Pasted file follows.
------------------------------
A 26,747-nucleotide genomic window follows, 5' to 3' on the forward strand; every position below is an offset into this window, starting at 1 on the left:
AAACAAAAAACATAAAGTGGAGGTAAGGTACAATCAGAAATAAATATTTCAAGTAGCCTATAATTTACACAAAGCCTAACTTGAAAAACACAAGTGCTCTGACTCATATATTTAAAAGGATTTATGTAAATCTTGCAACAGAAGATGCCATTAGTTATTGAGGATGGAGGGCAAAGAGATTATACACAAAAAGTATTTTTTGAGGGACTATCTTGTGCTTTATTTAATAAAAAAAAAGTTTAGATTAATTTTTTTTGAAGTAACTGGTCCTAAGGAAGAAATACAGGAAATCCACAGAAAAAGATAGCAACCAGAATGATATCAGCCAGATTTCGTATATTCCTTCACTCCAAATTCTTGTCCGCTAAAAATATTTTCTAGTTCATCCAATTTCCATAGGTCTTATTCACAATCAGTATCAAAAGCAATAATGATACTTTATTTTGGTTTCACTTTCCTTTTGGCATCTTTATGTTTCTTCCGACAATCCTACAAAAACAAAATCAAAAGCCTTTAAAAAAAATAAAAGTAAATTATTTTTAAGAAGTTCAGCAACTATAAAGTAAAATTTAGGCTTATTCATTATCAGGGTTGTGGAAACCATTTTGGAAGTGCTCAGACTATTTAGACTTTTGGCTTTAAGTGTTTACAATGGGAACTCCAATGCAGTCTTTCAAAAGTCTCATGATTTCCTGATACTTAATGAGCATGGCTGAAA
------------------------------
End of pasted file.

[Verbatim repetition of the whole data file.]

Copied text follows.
A 26,747-nucleotide genomic window follows, 5' to 3' on the forward strand; every position below is an offset into this window, starting at 1 on the left:
AAACAAAAAACATAAAGTGGAGGTAAGGTACAATCAGAAATAAATATTTCAAGTAGCCTATAATTTACACAAAGCCTAACTTGAAAAACACAAGTGCTCTGACTCATATATTTAAAAGGATTTATGTAAATCTTGCAACAGAAGATGCCATTAGTTATTGAGGATGGAGGGCAAAGAGATTATACACAAAAAGTATTTTTTGAGGGACTATCTTGTGCTTTATTTAATAAAAAAAAAGTTTAGATTAATTTTTTTTGAAGTAACTGGTCCTAAGGAAGAAATACAGGAAATCCACAGAAAAAGATAGCAACCAGAATGATATCAGCCAGATTTCGTATATTCCTTCACTCCAAATTCTTGTCCGCTAAAAATATTTTCTAGTTCATCCAATTTCCATAGGTCTTATTCACAATCAGTATCAAAAGCAATAATGATACTTTATTTTGGTTTCACTTTCCTTTTGGCATCTTTATGTTTCTTCCGACAATCCTACAAAAACAAAATCAAAAGCCTTTAAAAAAAATAAAAGTAAATTATTTTTAAGAAGTTCAGCAACTATAAAGTAAAATTTAGGCTTATTCATTATCAGGGTTGTGGAAACCATTTTGGAAGTGCTCAGACTATTTAGACTTTTGGCTTTAAGTGTTTACAATGGGAACTCCAATGCAGTCTTTCAAAAGTCTCATGATTTCCTGATACTTAATGAGCATGGCTGAAA